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The Journal Gazette

  • Associated Press It took a midseason transformation for Carsen Edwards and No. 13 Purdue to win 17 of their final 20 games to capture an unlikely Big Ten title and enter the Big Ten Tournament as the No. 2 seed.

Wednesday, March 13, 2019 1:00 am

Big Ten Tournament

Painter fired up the Boilers

Have won 17 of 20 since coach lit into them after loss to Irish

DYLAN SINN | The Journal Gazette

Big Ten Tournament

Purdue vs. Penn State or Minnesota

Where: United Center, Chicago

When: 6 p.m. Friday

Records: Purdue (23-8), Minnesota (19-12), Penn State (14-17)

TV: Big Ten Network

Radio: 1380 AM

WEST LAFAYETTE -- “You have to get over yourself, and it's a real hard thing to do.”

That was Matt Painter's assessment to the media of what needed to change for Purdue on Dec. 15. That day, the Boilermakers had turned in a listless performance in an 88-80 Crossroads Classic loss against a Notre Dame team that would go on to finish last in the ACC.

The defeat dropped the Boilers' record to 6-5 and led Painter to publicly -- and privately -- chastise his players for an insufficient commitment to team basketball. It was a wake-up call for a team that was struggling to find its way after losing four starters from 2018's run to the Sweet 16.

“(Painter) definitely said that to us,” center Matt Haarms said. “I think that was an important part of this team turning around, learning to play together, learning to be a unit, learning to be a family.”

Nearly three months later, Painter's wake-up call seems to have been an unmitigated success.

Since that loss to Notre Dame, the No. 13 Boilermakers have won 17 of 20 games, catapulting an inexperienced team to a share of the Big Ten title and a No. 2 seed in the Big Ten Tournament, which starts today in Chicago. In those three months, the Boilers (23-8) have gained significant confidence in each other, a mindset that should make them a dangerous NCAA Tournament team.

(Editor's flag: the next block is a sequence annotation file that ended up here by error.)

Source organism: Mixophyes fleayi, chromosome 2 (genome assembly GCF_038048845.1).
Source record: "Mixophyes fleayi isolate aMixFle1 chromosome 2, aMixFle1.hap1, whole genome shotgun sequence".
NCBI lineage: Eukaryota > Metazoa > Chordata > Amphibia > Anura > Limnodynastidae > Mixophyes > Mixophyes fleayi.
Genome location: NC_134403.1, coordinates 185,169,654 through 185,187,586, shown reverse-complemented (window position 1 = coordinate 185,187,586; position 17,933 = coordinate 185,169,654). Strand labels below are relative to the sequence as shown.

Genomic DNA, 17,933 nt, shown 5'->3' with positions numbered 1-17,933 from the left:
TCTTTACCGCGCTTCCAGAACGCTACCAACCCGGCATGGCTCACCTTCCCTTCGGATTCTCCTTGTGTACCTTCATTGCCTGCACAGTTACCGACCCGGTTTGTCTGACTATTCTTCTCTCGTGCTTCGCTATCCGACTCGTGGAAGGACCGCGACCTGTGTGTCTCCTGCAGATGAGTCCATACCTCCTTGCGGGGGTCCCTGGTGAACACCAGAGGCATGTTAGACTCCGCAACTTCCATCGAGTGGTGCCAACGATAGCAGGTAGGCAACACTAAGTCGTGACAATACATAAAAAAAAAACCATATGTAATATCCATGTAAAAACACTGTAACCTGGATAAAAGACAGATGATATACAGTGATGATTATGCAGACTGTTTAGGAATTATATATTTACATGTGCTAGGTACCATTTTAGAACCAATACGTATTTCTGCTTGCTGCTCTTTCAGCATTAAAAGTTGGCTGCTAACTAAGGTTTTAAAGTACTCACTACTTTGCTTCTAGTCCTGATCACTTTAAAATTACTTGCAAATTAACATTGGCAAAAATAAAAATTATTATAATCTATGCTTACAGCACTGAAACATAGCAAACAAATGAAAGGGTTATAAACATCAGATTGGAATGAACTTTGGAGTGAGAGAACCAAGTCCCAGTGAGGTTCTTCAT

The changes began in the days immediately following the loss to the Irish.

When the Boilermakers watched film of the defeat, coaches made sure to emphasize what Purdue had done well, rather than focusing on the negative.

As the players watched, it became clear effort wasn't the problem, but their execution needed to improve late in games to get them over the hump.

“It was more of just being able to close out those games down the stretch,” said senior forward Grady Eifert, a Fort Wayne native. “We were able to reflect on those things (we did well) and it got us into a much better place. We just stayed positive in that time because we knew we were right on the cusp of turning it around. It was just a matter of when.”

The Boilermakers' next game after the loss to Notre Dame was a home matchup against Ohio. The Boilermakers played one of their most complete games to that point, winning 95-67 and shooting 57 percent from the field.

It was an exciting victory and it kicked off a particularly impressive stretch of 11 wins in 12 games, the only loss coming in East Lansing against then-No. 6 Michigan State.

As Eifert said, however, that stretch did not come out of nowhere. The Boilermakers had been knocking on the door for a while, improving rapidly thanks in large part to a brutal early-season schedule.

The nonconference schedule Painter put together for this season included true road games against three Power Five opponents, two of which -- Florida State and Virginia Tech -- came into the game in the Top 20. The Boilermakers led late in all three games, but lost them all by combined 11 points. 

For a team that had to replace four starters and work a handful of freshmen into prominent roles, the early-season gauntlet helped illustrate where certain players could help and the areas that still needed improvement. That schedule, plus the dressing-down following the Notre Dame loss, helped the new-look Boilermakers grow up quickly.

“We lost four seniors that had such a defined role,” Eifert said. “We were kind of looking for answers early on, who's going to be this type of player, who's going to be that type of player? It just gives credit to our schedule early on because we (figured it out) against some really good teams.

“I think that just kind of showed our maturity moving forward.”

Part of Painter's comments after the Notre Dame game concerned players struggling to fit into their roles. Some of the younger players were having trouble with the transition from high school stars to role players with the Boilers and it was keeping Purdue from being a cohesive unit. 

As the season has gone on, those roles have become increasingly well-defined and young players like Aaron Wheeler, Trevion Williams and Eric Hunter Jr. have contributed in a variety of ways beyond scoring, although all three can provide scoring punch if need be. 

After Purdue beat Northwestern to clinch a share of the Big Ten title on Saturday, Painter gushed about how far the team had come since December.

“More than anything our guys improved, our guys got better,” said the coach, who captured his third Big Ten regular-season title. “We've got some young guys that had to grow up and play off the bench and play a role.

“There's a lot of selfishness that comes because you're young and you want to play and you don't play very much, but our guys were really professional, they were really good about it.”

In other words, the Boilermakers got over themselves.

dsinn@jg.net